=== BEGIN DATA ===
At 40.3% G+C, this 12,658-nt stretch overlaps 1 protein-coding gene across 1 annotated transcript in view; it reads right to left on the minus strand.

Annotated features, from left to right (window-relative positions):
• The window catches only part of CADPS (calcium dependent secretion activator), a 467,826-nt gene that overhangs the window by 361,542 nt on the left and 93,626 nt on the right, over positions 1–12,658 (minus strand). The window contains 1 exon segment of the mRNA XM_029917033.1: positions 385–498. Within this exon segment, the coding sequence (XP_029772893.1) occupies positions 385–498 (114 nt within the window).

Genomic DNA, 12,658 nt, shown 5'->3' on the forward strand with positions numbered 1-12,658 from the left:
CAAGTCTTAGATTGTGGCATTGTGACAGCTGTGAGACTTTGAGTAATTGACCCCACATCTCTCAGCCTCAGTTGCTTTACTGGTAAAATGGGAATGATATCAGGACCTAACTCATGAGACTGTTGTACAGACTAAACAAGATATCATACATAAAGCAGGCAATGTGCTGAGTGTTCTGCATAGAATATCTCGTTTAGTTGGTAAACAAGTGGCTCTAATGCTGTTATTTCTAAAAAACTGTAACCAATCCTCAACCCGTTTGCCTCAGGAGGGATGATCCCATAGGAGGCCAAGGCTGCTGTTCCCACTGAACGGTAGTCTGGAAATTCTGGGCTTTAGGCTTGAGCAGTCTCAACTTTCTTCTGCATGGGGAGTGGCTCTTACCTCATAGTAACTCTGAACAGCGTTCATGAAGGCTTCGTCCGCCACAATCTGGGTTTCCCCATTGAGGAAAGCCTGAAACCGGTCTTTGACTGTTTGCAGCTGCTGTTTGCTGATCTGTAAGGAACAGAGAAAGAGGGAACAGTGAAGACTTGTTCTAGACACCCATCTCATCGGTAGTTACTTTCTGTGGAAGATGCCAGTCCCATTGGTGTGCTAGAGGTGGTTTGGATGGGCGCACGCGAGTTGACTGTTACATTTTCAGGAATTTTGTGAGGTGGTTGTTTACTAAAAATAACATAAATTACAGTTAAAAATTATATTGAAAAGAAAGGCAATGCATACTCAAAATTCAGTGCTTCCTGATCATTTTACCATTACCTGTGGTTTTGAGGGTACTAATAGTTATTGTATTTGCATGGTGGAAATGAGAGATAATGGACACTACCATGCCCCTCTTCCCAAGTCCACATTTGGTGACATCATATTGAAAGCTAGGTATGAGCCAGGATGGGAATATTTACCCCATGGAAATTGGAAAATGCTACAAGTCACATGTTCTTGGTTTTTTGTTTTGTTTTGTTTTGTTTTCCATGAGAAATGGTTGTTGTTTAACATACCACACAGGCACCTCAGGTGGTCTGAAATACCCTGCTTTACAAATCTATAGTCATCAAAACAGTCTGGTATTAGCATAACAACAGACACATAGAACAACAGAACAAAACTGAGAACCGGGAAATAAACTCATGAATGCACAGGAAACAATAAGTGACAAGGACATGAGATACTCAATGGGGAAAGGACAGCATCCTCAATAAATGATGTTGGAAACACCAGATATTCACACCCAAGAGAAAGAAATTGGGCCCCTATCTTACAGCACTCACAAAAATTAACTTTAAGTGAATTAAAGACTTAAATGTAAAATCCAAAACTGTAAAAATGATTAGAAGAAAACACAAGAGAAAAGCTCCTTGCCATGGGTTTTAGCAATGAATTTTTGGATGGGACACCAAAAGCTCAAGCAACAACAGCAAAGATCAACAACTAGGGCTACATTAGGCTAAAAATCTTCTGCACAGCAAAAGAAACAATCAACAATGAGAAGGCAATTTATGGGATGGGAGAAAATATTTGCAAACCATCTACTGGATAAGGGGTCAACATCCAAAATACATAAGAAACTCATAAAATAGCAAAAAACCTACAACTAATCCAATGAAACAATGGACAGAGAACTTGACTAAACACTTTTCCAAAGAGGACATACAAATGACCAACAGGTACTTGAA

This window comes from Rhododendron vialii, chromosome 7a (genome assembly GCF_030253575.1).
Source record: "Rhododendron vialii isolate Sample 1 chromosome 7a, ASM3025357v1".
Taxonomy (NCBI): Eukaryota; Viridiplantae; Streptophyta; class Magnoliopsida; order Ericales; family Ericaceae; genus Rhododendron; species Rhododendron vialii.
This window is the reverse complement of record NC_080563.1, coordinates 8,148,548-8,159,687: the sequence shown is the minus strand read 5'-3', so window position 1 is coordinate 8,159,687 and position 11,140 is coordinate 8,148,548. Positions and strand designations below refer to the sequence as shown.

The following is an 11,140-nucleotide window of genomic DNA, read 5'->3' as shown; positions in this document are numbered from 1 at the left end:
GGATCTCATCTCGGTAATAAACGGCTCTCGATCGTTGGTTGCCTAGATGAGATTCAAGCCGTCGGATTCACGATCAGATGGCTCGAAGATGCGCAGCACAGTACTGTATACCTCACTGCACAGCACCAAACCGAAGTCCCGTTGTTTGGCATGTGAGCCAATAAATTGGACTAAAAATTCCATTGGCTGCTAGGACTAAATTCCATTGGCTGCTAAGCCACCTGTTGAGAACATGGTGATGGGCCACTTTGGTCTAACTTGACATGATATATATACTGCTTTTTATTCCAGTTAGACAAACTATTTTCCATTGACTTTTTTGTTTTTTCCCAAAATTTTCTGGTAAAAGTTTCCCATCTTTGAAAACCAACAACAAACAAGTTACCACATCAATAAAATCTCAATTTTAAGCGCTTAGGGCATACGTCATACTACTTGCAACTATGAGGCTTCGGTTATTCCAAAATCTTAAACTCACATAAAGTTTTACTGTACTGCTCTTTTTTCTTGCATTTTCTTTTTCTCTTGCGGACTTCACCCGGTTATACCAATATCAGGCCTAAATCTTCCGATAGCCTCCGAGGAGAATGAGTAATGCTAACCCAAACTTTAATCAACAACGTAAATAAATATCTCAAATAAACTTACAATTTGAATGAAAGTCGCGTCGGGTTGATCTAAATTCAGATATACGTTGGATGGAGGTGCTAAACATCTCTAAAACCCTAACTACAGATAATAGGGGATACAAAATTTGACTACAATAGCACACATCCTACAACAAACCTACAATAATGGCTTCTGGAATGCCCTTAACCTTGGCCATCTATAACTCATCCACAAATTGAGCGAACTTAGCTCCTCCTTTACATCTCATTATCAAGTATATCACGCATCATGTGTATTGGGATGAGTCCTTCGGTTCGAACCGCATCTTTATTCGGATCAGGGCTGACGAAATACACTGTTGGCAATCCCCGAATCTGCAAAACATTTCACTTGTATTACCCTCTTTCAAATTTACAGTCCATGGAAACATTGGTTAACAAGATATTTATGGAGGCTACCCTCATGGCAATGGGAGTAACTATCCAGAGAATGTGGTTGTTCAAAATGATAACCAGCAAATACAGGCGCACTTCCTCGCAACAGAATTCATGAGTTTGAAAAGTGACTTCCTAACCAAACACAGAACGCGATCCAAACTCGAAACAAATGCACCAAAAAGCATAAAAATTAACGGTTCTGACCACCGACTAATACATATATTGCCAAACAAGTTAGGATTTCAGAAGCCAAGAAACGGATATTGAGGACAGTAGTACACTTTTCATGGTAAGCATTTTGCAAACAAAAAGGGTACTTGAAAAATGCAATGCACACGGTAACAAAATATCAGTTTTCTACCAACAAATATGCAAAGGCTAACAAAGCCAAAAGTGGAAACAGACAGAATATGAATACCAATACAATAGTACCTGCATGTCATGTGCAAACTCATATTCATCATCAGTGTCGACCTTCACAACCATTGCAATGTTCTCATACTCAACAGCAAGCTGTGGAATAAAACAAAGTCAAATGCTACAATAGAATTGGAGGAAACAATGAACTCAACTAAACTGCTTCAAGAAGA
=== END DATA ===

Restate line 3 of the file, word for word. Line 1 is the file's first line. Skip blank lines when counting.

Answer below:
• The window catches only part of CADPS (calcium dependent secretion activator), a 467,826-nt gene that overhangs the window by 361,542 nt on the left and 93,626 nt on the right, over positions 1–12,658 (minus strand). The window contains 1 exon segment of the mRNA XM_029917033.1: positions 385–498. Within this exon segment, the coding sequence (XP_029772893.1) occupies positions 385–498 (114 nt within the window).